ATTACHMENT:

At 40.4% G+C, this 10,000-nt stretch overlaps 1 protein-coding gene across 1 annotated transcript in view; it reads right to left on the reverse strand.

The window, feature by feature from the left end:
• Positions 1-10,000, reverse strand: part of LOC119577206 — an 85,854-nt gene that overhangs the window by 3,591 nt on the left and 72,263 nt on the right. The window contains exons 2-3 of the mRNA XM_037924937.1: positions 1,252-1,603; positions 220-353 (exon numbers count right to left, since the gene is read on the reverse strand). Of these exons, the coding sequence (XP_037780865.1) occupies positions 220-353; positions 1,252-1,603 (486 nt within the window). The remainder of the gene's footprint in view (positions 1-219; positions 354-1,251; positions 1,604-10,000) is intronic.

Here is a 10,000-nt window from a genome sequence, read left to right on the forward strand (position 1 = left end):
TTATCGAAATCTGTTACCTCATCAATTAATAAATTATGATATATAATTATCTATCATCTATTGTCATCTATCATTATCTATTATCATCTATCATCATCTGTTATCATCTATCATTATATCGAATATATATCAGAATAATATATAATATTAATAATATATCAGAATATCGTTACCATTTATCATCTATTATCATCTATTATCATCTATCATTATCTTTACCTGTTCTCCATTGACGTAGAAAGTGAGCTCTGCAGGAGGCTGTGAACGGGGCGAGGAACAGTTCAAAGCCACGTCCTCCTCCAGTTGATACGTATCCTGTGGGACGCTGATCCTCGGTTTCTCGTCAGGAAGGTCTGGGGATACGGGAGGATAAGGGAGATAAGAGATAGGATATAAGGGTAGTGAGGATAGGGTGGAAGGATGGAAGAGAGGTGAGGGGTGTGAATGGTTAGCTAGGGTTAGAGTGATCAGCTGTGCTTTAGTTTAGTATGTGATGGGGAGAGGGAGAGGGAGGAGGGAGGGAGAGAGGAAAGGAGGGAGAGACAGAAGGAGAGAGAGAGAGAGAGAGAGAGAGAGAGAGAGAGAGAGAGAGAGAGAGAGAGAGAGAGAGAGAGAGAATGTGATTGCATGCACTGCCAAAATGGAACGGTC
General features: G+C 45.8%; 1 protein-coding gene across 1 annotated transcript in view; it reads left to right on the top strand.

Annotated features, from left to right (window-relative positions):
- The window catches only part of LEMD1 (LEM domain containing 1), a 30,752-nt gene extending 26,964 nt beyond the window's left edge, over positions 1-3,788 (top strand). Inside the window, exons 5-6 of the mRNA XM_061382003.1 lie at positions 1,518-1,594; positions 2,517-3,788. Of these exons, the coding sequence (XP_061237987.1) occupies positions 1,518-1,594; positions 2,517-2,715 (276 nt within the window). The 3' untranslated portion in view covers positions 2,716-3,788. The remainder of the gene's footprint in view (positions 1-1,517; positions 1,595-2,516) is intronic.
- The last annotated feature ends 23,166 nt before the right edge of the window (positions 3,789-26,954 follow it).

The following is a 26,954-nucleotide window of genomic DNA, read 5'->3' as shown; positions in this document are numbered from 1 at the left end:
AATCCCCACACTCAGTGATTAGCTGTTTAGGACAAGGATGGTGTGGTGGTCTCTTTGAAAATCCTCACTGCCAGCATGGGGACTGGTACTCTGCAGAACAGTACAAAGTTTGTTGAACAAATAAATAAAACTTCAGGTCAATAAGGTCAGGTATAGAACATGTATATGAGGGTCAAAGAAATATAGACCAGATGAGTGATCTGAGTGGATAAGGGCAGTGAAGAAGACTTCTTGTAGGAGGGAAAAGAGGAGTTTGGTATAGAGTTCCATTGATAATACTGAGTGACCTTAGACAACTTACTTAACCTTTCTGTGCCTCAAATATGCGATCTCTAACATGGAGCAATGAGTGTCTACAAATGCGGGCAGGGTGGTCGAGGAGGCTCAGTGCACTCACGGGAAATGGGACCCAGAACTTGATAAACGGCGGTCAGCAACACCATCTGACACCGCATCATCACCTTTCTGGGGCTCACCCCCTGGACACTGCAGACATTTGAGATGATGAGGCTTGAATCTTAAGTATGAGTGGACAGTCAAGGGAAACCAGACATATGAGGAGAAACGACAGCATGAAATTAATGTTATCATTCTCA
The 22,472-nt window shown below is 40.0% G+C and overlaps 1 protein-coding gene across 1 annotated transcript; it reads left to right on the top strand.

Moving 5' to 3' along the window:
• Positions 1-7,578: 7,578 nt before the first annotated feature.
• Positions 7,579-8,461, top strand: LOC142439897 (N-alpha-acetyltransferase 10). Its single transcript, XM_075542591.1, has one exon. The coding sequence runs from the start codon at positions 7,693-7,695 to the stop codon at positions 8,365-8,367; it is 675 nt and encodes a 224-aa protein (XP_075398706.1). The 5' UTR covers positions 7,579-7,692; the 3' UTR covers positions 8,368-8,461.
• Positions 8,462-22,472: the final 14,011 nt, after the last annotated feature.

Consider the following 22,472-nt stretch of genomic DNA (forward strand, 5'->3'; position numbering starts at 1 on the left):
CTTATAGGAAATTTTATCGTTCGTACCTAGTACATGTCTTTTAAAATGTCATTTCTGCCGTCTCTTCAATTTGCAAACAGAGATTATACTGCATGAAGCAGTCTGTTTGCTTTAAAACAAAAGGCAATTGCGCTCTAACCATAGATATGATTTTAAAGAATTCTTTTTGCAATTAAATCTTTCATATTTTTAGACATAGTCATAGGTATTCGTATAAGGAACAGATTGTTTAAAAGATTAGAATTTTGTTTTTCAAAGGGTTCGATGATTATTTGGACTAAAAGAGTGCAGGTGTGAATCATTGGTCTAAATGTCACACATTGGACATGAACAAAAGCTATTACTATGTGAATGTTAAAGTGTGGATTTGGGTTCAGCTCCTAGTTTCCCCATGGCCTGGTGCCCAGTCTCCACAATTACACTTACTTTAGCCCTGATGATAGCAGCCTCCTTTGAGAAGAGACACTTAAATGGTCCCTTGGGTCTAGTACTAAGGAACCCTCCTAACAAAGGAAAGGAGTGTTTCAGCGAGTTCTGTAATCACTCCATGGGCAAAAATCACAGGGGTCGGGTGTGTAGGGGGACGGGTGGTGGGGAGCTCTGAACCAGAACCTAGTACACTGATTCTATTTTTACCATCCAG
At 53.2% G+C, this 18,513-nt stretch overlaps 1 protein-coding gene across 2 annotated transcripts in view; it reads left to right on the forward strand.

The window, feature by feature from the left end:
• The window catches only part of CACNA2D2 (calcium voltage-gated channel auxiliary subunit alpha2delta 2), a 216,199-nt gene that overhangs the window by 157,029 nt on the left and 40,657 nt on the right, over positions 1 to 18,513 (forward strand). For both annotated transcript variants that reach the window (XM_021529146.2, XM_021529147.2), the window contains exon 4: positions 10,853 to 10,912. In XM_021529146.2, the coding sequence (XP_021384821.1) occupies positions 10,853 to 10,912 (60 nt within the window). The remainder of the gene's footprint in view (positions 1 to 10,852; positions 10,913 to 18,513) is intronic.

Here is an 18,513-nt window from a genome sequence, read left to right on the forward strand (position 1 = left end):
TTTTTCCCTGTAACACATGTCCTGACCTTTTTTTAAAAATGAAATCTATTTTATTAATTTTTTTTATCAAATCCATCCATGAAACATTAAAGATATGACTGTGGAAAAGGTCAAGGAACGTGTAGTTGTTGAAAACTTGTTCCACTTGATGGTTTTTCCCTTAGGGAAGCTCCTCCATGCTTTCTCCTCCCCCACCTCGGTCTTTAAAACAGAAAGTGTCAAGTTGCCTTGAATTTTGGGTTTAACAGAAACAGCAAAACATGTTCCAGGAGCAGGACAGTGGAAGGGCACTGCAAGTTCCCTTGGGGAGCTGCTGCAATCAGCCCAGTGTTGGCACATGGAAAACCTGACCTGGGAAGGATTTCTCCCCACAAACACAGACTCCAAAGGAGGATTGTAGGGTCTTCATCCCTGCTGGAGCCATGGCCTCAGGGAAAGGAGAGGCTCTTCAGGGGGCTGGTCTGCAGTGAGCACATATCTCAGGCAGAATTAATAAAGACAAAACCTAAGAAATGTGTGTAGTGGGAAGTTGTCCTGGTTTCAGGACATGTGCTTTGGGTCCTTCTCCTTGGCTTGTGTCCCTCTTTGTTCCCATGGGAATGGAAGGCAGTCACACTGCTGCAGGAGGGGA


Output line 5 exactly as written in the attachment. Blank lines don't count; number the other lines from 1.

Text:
TTATCGAAATCTGTTACCTCATCAATTAATAAATTATGATATATAATTATCTATCATCTATTGTCATCTATCATTATCTATTATCATCTATCATCATCTGTTATCATCTATCATTATATCGAATATATATCAGAATAATATATAATATTAATAATATATCAGAATATCGTTACCATTTATCATCTATTATCATCTATTATCATCTATCATTATCTTTACCTGTTCTCCATTGACGTAGAAAGTGAGCTCTGCAGGAGGCTGTGAACGGGGCGAGGAACAGTTCAAAGCCACGTCCTCCTCCAGTTGATACGTATCCTGTGGGACGCTGATCCTCGGTTTCTCGTCAGGAAGGTCTGGGGATACGGGAGGATAAGGGAGATAAGAGATAGGATATAAGGGTAGTGAGGATAGGGTGGAAGGATGGAAGAGAGGTGAGGGGTGTGAATGGTTAGCTAGGGTTAGAGTGATCAGCTGTGCTTTAGTTTAGTATGTGATGGGGAGAGGGAGAGGGAGGAGGGAGGGAGAGAGGAAAGGAGGGAGAGACAGAAGGAGAGAGAGAGAGAGAGAGAGAGAGAGAGAGAGAGAGAGAGAGAGAGAGAGAGAGAGAGAGAGAGAGAATGTGATTGCATGCACTGCCAAAATGGAACGGTC